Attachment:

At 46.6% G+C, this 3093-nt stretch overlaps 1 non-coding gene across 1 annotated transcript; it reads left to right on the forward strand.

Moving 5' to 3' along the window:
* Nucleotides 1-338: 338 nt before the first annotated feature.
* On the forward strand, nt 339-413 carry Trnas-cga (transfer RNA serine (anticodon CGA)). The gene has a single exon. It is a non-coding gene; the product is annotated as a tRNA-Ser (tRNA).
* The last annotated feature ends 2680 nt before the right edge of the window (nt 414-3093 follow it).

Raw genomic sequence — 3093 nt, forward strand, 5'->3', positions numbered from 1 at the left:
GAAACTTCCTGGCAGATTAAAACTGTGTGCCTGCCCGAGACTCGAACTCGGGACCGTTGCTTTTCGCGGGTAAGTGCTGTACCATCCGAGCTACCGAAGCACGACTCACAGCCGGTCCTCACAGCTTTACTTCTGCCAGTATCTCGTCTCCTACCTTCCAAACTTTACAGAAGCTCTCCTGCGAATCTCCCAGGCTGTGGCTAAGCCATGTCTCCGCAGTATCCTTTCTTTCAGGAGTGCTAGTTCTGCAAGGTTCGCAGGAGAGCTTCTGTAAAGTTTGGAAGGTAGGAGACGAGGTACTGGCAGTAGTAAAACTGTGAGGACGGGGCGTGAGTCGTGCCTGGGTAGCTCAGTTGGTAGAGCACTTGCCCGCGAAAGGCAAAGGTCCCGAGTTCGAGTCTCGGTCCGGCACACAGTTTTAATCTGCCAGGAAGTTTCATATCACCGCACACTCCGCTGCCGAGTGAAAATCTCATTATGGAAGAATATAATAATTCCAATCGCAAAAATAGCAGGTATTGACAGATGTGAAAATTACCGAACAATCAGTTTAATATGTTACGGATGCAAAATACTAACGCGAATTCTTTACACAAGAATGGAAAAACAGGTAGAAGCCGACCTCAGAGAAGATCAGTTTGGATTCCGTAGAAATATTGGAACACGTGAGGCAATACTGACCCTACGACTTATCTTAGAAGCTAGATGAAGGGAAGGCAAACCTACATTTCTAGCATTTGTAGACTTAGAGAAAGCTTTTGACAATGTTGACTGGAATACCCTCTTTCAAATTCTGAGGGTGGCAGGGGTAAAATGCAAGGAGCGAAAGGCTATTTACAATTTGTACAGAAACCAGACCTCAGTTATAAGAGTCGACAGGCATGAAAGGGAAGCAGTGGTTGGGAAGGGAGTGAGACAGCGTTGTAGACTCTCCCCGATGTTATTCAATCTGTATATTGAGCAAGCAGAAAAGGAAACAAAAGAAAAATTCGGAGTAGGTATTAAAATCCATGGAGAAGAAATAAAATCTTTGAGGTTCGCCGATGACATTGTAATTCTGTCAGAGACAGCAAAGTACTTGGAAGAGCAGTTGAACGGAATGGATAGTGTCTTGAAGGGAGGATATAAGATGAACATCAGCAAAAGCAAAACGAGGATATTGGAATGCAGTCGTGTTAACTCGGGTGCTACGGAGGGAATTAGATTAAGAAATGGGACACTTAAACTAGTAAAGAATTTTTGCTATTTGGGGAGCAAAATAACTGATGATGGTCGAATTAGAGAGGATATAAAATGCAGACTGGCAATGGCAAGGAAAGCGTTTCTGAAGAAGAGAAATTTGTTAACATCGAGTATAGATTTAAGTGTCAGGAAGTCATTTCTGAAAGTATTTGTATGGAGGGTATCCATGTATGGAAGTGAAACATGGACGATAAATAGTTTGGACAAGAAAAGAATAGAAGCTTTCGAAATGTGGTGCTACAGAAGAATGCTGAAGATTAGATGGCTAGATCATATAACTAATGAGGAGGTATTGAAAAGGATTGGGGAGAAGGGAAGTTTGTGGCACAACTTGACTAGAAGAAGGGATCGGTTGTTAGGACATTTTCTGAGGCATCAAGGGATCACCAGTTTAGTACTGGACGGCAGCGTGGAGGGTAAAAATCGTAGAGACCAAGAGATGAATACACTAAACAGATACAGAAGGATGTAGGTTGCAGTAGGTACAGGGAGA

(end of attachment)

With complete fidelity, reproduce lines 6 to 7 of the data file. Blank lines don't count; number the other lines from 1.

Raw genomic sequence — 3093 nt, forward strand, 5'->3', positions numbered from 1 at the left:
GAAACTTCCTGGCAGATTAAAACTGTGTGCCTGCCCGAGACTCGAACTCGGGACCGTTGCTTTTCGCGGGTAAGTGCTGTACCATCCGAGCTACCGAAGCACGACTCACAGCCGGTCCTCACAGCTTTACTTCTGCCAGTATCTCGTCTCCTACCTTCCAAACTTTACAGAAGCTCTCCTGCGAATCTCCCAGGCTGTGGCTAAGCCATGTCTCCGCAGTATCCTTTCTTTCAGGAGTGCTAGTTCTGCAAGGTTCGCAGGAGAGCTTCTGTAAAGTTTGGAAGGTAGGAGACGAGGTACTGGCAGTAGTAAAACTGTGAGGACGGGGCGTGAGTCGTGCCTGGGTAGCTCAGTTGGTAGAGCACTTGCCCGCGAAAGGCAAAGGTCCCGAGTTCGAGTCTCGGTCCGGCACACAGTTTTAATCTGCCAGGAAGTTTCATATCACCGCACACTCCGCTGCCGAGTGAAAATCTCATTATGGAAGAATATAATAATTCCAATCGCAAAAATAGCAGGTATTGACAGATGTGAAAATTACCGAACAATCAGTTTAATATGTTACGGATGCAAAATACTAACGCGAATTCTTTACACAAGAATGGAAAAACAGGTAGAAGCCGACCTCAGAGAAGATCAGTTTGGATTCCGTAGAAATATTGGAACACGTGAGGCAATACTGACCCTACGACTTATCTTAGAAGCTAGATGAAGGGAAGGCAAACCTACATTTCTAGCATTTGTAGACTTAGAGAAAGCTTTTGACAATGTTGACTGGAATACCCTCTTTCAAATTCTGAGGGTGGCAGGGGTAAAATGCAAGGAGCGAAAGGCTATTTACAATTTGTACAGAAACCAGACCTCAGTTATAAGAGTCGACAGGCATGAAAGGGAAGCAGTGGTTGGGAAGGGAGTGAGACAGCGTTGTAGACTCTCCCCGATGTTATTCAATCTGTATATTGAGCAAGCAGAAAAGGAAACAAAAGAAAAATTCGGAGTAGGTATTAAAATCCATGGAGAAGAAATAAAATCTTTGAGGTTCGCCGATGACATTGTAATTCTGTCAGAGACAGCAAAGTACTTGGAAGAGCAGTTGAACGGAATGGATAGTGTCTTGAAGGGAGGATATAAGATGAACATCAGCAAAAGCAAAACGAGGATATTGGAATGCAGTCGTGTTAACTCGGGTGCTACGGAGGGAATTAGATTAAGAAATGGGACACTTAAACTAGTAAAGAATTTTTGCTATTTGGGGAGCAAAATAACTGATGATGGTCGAATTAGAGAGGATATAAAATGCAGACTGGCAATGGCAAGGAAAGCGTTTCTGAAGAAGAGAAATTTGTTAACATCGAGTATAGATTTAAGTGTCAGGAAGTCATTTCTGAAAGTATTTGTATGGAGGGTATCCATGTATGGAAGTGAAACATGGACGATAAATAGTTTGGACAAGAAAAGAATAGAAGCTTTCGAAATGTGGTGCTACAGAAGAATGCTGAAGATTAGATGGCTAGATCATATAACTAATGAGGAGGTATTGAAAAGGATTGGGGAGAAGGGAAGTTTGTGGCACAACTTGACTAGAAGAAGGGATCGGTTGTTAGGACATTTTCTGAGGCATCAAGGGATCACCAGTTTAGTACTGGACGGCAGCGTGGAGGGTAAAAATCGTAGAGACCAAGAGATGAATACACTAAACAGATACAGAAGGATGTAGGTTGCAGTAGGTACAGGGAGA